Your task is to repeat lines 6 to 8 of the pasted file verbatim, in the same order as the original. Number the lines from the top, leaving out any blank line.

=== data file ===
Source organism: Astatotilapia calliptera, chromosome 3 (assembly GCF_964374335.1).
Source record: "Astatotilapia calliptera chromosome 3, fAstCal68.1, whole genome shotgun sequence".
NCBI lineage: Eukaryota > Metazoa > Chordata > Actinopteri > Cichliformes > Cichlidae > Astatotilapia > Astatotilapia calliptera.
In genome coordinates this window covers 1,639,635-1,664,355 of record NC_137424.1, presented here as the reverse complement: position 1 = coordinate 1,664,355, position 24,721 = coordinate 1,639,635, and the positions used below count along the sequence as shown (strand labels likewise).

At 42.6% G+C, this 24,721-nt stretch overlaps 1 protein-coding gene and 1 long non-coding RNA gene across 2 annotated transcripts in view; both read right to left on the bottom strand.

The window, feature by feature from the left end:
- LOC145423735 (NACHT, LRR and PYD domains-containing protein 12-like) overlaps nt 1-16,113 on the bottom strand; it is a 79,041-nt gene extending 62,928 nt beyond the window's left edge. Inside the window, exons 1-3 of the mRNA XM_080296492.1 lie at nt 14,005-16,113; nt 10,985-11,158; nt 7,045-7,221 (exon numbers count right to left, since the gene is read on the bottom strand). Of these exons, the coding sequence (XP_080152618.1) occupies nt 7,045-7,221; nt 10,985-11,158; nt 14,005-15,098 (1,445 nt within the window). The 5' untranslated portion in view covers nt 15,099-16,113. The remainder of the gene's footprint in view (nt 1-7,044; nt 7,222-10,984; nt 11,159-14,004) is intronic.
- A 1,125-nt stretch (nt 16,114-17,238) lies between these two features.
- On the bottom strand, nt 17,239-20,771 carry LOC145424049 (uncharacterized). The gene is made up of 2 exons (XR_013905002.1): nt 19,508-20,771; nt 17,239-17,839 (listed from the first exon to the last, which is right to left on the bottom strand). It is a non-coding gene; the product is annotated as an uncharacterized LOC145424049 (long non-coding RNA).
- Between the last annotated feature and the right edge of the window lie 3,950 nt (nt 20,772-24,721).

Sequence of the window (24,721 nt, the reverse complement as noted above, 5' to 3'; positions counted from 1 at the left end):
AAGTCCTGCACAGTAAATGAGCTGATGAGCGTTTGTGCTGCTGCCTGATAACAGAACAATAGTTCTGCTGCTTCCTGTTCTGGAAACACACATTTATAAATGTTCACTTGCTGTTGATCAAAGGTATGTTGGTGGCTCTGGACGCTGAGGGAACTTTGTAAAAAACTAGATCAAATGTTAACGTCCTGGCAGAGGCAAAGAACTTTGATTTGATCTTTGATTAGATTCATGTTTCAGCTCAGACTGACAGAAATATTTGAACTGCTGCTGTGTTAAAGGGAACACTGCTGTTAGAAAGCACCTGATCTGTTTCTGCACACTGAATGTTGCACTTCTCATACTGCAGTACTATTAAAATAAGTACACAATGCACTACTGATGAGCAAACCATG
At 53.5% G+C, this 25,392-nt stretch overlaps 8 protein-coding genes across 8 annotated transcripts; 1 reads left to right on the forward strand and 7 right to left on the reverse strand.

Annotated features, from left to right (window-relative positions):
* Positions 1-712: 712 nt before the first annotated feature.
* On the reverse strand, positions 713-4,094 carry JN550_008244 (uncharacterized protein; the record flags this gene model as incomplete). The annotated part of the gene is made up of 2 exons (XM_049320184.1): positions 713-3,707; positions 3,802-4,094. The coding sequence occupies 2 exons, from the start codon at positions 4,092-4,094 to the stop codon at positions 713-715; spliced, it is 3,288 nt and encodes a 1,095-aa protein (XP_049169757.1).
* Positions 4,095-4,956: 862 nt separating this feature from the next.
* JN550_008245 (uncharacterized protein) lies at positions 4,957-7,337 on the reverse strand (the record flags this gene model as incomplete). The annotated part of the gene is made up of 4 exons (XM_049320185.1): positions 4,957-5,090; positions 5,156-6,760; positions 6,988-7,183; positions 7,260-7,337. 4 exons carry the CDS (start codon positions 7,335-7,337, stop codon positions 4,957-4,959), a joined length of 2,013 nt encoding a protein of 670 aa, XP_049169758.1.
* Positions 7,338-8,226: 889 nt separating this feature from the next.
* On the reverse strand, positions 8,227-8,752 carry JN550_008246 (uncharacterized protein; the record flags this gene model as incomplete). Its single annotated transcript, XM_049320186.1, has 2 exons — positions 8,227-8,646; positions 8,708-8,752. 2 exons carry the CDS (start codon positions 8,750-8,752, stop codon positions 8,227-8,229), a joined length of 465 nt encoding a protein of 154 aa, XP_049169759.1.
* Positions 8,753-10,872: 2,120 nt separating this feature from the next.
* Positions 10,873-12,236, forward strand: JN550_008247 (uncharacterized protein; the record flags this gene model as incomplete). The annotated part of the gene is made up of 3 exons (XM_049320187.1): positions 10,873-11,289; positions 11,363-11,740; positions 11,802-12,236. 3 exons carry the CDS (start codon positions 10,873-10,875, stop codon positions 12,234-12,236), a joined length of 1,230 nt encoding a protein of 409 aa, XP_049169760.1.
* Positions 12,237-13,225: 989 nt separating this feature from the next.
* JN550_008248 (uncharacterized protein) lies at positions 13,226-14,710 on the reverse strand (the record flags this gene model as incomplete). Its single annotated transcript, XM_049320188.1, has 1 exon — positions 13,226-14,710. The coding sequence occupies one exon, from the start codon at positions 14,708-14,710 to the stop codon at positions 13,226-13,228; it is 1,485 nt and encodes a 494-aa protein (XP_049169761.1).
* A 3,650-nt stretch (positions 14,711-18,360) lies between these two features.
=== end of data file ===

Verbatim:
The window, feature by feature from the left end:
- LOC145423735 (NACHT, LRR and PYD domains-containing protein 12-like) overlaps nt 1-16,113 on the bottom strand; it is a 79,041-nt gene extending 62,928 nt beyond the window's left edge. Inside the window, exons 1-3 of the mRNA XM_080296492.1 lie at nt 14,005-16,113; nt 10,985-11,158; nt 7,045-7,221 (exon numbers count right to left, since the gene is read on the bottom strand). Of these exons, the coding sequence (XP_080152618.1) occupies nt 7,045-7,221; nt 10,985-11,158; nt 14,005-15,098 (1,445 nt within the window). The 5' untranslated portion in view covers nt 15,099-16,113. The remainder of the gene's footprint in view (nt 1-7,044; nt 7,222-10,984; nt 11,159-14,004) is intronic.
- A 1,125-nt stretch (nt 16,114-17,238) lies between these two features.